• Move Beyond Tax-Code Solutions – Yes, the wealthy must pay their fair share, which includes changing the policies that allow the sinful loopholes that allow people who make money simply by having a lot of money to pay unjustly low rates. However, there are other ways this country needs to get its act together in terms of establishing a more equitable and egalitarian society. Can we have a new FDR-like movement? Can we shift the “anti-government at all costs” rhetoric so popular today to remember what it means to be part of a society that is not filled with individuals, but celebrates our interdependence?
  • Put the Poor First — This really follows the previous point and is as self-explanatory as possible. When you have to make a decision, don’t be concerned with what the wealthy, the corporations (which are not people, but juridic fictions), the other politicians, and the plutocrats will think or react — look at your office through the lens of the most disenfranchised, poor, and marginalized. Use your power for good and not the evil that comes with supporting those who benefit from the demise of the populous, which, by the way, is how most politicians in recent history act. Be the change that you encouraged us to believe in!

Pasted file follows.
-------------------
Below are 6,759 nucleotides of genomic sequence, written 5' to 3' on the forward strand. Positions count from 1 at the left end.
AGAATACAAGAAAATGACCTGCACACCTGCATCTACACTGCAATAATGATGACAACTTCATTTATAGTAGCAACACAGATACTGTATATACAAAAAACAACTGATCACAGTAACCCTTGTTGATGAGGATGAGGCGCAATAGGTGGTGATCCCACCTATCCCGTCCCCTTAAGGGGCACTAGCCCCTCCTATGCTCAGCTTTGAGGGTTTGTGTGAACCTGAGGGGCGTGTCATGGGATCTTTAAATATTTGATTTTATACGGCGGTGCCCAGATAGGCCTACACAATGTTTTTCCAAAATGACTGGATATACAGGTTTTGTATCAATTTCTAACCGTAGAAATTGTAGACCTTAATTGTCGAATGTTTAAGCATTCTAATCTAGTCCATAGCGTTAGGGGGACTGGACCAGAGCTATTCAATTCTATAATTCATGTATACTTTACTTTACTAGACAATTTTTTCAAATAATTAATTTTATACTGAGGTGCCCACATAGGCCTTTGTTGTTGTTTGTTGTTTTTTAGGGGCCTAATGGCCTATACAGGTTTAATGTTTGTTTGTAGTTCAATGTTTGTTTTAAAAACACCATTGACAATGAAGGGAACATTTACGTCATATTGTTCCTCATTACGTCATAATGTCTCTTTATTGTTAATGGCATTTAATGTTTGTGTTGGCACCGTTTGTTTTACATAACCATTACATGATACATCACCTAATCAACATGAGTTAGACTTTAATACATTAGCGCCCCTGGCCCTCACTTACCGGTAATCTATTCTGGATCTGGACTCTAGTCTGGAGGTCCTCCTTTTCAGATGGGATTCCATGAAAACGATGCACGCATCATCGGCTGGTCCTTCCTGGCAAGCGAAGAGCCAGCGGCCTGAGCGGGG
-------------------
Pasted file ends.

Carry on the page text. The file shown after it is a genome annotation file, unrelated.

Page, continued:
• Education, Education, Education — By which I do not mean more standardized tests nor hedgehog policies for science and math alone. We need a citizenry that can think and, as an educator and one who moves in such circles, I can assure you that we are not, as a nation, training our young people to think today. We are training them to be mechanical reproducers of a limited pool of information. Education is both an ethical issue and a concern for national security; let’s treat it appropriately!
  • Don’t Be Afraid, You Have Nothing To Lose Now — Take strength in accomplishing and inaugurating what requires courage and conviction. You have four more years to do what you intimated that you could: so do it! Don’t let this term turn into the worthless second term of President Bush or the fiasco of sideshow politics in the second term of President Clinton. You are in a unique place, at a unique time, in a dire circumstance to make things happen — if only through authentic and inspiring encouragement and empowering of the people.

These are simply a few of the many things I would tell President Obama if, in some alternative universe, he would seek out my opinion. I am hopeful still, but then again I am a Christian and, as such, I live in Easter Hope. I believe President Obama was the right person for this office in this election, but only insofar as he is able to use these four years in ways resembling what I name here. My thoughts and prayers are with you!